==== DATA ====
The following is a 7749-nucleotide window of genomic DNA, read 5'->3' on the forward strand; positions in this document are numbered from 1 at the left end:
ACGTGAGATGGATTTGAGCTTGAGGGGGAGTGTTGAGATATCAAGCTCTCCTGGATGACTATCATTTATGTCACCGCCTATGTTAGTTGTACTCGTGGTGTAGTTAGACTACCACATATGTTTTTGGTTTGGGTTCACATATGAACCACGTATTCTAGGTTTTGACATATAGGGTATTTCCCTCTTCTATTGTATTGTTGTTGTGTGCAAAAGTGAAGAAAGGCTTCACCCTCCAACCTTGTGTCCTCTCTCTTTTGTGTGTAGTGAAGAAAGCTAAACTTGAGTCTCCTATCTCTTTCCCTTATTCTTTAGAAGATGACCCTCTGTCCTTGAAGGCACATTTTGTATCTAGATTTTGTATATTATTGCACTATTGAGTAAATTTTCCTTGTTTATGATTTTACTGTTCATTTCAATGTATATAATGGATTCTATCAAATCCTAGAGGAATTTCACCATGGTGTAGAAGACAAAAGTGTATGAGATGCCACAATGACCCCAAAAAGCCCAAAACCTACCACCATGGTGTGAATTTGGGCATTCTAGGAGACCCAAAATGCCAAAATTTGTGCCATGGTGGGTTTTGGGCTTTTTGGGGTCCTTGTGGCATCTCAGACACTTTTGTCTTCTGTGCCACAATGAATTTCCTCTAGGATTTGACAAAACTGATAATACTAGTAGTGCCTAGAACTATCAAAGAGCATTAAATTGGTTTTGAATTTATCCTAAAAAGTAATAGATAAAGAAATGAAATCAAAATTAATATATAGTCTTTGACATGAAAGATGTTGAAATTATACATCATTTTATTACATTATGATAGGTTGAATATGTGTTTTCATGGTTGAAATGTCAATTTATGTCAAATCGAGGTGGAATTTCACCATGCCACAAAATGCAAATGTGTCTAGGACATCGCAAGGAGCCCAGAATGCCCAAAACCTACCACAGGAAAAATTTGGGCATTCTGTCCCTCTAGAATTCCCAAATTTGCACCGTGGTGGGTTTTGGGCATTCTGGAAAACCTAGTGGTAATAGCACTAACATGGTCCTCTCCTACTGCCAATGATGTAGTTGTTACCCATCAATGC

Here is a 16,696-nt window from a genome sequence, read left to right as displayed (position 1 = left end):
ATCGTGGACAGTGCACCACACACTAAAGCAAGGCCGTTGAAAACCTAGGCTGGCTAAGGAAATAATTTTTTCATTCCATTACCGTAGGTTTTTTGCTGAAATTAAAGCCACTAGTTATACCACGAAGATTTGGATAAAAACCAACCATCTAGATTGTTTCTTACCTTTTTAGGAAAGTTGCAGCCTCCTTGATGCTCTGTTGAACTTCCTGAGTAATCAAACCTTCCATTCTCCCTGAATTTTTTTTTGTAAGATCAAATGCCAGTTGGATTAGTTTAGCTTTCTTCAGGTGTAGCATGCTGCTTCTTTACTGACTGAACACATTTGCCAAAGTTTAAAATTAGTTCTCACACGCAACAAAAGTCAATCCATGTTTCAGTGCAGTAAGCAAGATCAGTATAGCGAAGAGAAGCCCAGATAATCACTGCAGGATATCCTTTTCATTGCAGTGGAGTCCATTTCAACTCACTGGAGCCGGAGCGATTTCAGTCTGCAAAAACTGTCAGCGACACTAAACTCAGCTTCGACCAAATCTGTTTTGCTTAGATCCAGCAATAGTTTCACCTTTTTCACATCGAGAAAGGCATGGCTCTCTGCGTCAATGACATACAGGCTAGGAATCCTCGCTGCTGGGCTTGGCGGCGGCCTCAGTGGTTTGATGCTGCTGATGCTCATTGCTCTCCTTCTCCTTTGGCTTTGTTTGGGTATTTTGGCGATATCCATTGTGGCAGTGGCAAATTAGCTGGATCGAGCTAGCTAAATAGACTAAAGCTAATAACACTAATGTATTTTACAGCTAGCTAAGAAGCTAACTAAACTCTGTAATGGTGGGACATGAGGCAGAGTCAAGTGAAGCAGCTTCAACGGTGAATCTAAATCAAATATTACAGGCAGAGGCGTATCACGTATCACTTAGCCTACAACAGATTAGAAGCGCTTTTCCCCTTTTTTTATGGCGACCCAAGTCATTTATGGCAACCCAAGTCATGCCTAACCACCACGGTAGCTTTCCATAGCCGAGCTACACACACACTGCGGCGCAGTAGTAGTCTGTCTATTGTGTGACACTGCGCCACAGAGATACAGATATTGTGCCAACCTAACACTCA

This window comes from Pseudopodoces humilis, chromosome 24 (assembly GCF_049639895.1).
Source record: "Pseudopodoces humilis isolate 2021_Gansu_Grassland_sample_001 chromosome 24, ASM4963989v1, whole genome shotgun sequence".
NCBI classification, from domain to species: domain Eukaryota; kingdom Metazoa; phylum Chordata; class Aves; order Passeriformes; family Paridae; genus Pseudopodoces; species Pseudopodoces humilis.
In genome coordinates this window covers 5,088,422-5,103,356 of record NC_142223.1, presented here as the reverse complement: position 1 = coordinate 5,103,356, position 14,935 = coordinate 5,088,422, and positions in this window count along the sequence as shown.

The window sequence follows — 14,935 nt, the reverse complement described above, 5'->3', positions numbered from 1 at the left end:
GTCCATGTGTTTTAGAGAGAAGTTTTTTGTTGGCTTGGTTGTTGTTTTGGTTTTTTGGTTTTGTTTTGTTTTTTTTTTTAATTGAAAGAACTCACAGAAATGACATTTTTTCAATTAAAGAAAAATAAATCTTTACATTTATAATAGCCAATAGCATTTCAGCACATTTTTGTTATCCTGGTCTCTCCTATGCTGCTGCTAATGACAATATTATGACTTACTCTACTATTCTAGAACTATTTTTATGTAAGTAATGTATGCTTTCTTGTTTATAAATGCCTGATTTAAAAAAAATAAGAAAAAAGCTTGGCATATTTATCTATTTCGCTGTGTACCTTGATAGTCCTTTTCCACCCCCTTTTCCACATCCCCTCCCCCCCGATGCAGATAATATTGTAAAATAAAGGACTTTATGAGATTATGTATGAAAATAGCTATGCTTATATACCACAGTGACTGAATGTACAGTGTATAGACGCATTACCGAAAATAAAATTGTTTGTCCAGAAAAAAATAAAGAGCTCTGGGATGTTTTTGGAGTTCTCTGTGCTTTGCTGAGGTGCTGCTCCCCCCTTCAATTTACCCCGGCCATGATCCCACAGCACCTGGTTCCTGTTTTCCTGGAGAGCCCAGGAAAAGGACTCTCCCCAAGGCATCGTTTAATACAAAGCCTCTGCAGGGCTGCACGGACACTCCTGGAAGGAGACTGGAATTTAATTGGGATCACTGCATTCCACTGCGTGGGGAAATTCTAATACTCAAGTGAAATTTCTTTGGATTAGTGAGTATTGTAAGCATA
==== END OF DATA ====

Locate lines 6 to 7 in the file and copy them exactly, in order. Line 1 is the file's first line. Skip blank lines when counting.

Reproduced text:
Source record: "Pseudopodoces humilis isolate 2021_Gansu_Grassland_sample_001 chromosome 24, ASM4963989v1, whole genome shotgun sequence".
NCBI classification, from domain to species: domain Eukaryota; kingdom Metazoa; phylum Chordata; class Aves; order Passeriformes; family Paridae; genus Pseudopodoces; species Pseudopodoces humilis.